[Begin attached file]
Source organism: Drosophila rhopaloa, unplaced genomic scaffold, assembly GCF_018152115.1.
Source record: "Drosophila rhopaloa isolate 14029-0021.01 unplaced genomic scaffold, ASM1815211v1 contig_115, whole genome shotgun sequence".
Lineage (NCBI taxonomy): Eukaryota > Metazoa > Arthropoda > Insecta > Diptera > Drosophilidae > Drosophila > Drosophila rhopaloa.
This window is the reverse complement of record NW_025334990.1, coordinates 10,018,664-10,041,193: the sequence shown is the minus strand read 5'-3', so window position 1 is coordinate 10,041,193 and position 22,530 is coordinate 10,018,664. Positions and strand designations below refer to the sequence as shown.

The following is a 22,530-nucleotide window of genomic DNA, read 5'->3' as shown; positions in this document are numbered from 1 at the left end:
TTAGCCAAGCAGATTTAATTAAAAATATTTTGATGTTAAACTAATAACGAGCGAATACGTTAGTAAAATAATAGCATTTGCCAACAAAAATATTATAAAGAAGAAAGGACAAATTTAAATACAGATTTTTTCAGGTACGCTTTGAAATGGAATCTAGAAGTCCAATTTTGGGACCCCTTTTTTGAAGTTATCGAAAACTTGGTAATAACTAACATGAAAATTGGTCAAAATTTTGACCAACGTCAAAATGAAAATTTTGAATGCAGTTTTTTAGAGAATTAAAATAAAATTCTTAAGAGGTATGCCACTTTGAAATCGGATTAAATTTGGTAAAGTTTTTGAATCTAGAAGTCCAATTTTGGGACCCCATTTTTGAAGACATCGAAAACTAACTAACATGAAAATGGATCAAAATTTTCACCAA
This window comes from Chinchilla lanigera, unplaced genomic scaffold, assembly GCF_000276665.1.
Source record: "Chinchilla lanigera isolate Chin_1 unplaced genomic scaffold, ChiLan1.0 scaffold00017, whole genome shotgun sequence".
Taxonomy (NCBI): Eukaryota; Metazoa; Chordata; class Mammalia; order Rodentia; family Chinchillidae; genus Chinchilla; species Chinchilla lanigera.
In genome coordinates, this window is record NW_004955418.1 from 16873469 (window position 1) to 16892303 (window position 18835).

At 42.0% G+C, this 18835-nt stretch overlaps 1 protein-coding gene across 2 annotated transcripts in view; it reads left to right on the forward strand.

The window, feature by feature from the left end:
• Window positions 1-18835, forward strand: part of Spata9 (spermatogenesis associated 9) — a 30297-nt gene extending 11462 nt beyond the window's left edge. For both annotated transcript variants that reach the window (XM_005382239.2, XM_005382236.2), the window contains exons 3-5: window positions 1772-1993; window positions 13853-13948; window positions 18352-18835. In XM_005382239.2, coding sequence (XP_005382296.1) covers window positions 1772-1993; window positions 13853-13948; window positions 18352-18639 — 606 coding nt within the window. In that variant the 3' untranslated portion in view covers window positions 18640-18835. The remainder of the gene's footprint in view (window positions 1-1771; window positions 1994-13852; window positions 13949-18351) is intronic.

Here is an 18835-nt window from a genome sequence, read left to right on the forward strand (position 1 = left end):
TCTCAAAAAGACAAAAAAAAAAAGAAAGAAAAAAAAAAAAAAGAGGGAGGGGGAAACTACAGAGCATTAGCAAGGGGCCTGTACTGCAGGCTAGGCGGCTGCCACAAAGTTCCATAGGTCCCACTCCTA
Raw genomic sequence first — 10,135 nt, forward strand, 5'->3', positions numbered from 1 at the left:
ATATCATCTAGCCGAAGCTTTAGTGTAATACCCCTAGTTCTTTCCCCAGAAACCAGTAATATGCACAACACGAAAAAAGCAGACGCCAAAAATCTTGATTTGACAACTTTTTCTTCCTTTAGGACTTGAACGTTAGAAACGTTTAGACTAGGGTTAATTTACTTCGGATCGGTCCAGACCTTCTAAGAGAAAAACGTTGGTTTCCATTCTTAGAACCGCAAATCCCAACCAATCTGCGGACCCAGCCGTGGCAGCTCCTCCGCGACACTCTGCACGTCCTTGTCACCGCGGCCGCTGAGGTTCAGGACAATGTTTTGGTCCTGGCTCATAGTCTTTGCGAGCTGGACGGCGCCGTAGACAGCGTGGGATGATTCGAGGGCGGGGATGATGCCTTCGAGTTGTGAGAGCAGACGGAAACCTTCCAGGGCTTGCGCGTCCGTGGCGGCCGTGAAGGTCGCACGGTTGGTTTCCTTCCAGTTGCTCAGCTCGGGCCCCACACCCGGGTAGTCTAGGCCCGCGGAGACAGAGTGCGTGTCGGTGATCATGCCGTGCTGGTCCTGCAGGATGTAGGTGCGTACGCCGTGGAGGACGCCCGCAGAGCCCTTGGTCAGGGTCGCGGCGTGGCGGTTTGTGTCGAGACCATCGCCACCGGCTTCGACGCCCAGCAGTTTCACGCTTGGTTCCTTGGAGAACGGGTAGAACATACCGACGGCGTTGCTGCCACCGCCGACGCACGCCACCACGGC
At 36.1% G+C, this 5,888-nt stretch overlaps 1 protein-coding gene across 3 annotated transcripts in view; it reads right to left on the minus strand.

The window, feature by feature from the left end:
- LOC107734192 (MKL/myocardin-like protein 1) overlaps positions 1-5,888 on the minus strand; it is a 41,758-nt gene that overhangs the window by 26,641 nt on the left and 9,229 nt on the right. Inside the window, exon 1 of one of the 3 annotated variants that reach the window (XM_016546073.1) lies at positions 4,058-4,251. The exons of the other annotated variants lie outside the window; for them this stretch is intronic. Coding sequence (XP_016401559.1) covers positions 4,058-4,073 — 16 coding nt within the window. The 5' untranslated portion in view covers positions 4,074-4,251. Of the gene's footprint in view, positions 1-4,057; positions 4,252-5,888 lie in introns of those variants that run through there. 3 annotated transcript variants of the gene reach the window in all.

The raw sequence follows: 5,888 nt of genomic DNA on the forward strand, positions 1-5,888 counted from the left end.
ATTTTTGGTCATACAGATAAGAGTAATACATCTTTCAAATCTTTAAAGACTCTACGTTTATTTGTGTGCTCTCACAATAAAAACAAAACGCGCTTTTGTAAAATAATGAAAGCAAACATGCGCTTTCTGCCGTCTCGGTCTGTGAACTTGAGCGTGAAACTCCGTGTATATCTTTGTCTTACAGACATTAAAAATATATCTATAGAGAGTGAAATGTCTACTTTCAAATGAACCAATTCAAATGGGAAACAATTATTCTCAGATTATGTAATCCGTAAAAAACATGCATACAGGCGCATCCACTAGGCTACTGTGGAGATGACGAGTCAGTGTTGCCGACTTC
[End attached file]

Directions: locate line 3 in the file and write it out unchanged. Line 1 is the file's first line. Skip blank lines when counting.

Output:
Lineage (NCBI taxonomy): Eukaryota > Metazoa > Arthropoda > Insecta > Diptera > Drosophilidae > Drosophila > Drosophila rhopaloa.